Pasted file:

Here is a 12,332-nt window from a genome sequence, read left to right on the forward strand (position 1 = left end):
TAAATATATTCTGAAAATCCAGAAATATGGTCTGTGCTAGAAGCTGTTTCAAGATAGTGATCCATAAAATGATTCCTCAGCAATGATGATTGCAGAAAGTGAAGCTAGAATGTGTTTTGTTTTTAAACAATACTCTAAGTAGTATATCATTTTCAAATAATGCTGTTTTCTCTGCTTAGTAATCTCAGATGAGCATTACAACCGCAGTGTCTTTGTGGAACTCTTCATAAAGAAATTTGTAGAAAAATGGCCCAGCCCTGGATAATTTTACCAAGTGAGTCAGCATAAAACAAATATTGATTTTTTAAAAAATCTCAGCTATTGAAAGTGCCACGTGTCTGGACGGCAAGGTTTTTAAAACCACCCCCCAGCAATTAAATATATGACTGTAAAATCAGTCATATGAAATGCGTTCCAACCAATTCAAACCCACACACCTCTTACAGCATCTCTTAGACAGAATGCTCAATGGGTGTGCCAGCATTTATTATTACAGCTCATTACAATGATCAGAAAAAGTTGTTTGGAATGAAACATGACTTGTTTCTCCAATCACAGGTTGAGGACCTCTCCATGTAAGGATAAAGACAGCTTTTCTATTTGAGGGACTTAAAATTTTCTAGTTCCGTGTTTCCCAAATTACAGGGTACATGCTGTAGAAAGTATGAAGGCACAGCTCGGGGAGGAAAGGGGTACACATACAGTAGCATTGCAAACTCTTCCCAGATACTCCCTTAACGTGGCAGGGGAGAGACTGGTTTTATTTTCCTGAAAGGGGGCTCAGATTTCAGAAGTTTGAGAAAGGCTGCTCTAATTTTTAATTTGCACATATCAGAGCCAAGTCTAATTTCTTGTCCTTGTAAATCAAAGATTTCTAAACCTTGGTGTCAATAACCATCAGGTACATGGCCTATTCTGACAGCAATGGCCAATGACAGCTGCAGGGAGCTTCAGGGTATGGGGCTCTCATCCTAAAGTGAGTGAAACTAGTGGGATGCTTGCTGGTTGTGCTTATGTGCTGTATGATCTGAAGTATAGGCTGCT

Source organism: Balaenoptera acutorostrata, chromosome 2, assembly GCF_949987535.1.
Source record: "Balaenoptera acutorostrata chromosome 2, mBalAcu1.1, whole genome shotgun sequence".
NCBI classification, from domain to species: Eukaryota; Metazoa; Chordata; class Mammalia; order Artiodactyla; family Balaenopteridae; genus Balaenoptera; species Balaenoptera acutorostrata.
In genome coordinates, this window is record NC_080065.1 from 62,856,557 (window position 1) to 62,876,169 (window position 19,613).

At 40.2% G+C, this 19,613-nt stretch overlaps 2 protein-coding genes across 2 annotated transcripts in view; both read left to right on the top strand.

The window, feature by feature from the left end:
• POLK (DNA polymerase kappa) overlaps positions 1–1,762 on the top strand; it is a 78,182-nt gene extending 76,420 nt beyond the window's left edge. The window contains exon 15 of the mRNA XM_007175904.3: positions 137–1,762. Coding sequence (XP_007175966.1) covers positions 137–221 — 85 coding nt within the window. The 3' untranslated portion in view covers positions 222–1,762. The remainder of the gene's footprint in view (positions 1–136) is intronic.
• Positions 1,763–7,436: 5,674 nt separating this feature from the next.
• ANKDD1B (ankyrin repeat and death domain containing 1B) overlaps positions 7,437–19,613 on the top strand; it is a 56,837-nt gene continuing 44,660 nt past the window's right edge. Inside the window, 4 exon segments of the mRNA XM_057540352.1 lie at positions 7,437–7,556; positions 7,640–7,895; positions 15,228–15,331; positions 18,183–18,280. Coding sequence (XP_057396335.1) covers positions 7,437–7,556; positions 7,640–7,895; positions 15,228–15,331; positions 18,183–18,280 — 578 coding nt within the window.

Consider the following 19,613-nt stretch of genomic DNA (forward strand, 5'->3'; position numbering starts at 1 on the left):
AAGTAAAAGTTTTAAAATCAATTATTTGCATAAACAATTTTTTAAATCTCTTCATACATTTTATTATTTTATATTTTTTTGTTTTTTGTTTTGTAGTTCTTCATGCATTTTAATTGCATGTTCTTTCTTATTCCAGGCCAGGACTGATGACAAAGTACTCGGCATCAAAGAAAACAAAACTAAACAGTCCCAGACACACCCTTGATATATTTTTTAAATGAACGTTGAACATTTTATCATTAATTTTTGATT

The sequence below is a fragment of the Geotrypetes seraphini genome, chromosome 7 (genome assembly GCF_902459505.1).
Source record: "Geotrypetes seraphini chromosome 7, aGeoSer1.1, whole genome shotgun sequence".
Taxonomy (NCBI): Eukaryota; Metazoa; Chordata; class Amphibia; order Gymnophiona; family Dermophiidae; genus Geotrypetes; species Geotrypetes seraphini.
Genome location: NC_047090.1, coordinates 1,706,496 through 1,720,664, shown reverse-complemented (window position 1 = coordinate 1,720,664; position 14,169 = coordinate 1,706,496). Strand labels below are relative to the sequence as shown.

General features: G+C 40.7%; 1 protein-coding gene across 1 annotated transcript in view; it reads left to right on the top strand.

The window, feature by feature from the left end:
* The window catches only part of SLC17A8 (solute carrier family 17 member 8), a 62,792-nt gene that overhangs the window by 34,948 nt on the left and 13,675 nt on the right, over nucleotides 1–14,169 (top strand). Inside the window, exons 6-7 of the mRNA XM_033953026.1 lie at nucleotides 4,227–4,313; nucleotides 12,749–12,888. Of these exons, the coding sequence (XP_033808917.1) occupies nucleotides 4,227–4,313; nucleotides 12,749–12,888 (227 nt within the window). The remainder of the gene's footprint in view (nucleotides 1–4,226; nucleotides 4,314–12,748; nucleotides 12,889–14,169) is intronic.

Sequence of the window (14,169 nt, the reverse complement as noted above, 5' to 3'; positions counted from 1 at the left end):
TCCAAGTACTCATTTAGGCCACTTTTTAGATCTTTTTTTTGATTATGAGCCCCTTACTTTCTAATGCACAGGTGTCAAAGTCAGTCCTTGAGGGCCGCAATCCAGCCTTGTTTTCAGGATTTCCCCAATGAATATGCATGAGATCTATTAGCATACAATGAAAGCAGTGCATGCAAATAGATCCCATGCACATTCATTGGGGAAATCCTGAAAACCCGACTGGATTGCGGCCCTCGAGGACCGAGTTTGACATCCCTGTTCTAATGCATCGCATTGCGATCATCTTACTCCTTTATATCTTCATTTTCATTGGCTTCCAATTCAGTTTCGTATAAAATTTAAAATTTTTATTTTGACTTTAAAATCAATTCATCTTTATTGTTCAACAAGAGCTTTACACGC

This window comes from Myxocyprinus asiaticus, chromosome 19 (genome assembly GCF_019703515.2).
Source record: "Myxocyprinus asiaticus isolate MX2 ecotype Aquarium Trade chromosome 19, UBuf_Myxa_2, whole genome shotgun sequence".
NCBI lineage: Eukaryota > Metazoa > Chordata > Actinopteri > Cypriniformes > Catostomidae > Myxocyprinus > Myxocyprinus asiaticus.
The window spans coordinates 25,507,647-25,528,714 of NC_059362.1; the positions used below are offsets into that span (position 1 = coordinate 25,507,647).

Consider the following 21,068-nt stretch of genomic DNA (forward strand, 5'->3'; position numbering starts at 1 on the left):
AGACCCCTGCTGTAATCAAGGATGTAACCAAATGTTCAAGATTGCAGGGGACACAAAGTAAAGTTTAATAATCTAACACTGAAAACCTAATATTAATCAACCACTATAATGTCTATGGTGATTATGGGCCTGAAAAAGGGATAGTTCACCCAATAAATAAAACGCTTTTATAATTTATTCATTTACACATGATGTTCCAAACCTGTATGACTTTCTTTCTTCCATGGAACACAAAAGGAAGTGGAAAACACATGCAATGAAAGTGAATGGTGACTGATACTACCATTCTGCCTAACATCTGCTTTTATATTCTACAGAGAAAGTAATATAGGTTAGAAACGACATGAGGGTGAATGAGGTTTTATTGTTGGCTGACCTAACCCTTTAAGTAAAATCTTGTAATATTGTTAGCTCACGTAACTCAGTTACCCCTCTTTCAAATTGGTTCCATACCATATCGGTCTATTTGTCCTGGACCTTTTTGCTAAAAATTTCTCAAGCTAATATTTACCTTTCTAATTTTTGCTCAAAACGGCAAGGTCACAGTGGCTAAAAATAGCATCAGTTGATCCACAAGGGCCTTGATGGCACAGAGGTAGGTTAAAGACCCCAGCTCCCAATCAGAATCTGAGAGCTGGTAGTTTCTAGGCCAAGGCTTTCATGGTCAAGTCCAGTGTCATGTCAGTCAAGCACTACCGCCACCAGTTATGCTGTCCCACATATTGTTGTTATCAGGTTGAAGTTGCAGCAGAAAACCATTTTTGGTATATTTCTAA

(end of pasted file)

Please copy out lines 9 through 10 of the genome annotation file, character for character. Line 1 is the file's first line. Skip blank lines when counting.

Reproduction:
• POLK (DNA polymerase kappa) overlaps positions 1–1,762 on the top strand; it is a 78,182-nt gene extending 76,420 nt beyond the window's left edge. The window contains exon 15 of the mRNA XM_007175904.3: positions 137–1,762. Coding sequence (XP_007175966.1) covers positions 137–221 — 85 coding nt within the window. The 3' untranslated portion in view covers positions 222–1,762. The remainder of the gene's footprint in view (positions 1–136) is intronic.
• Positions 1,763–7,436: 5,674 nt separating this feature from the next.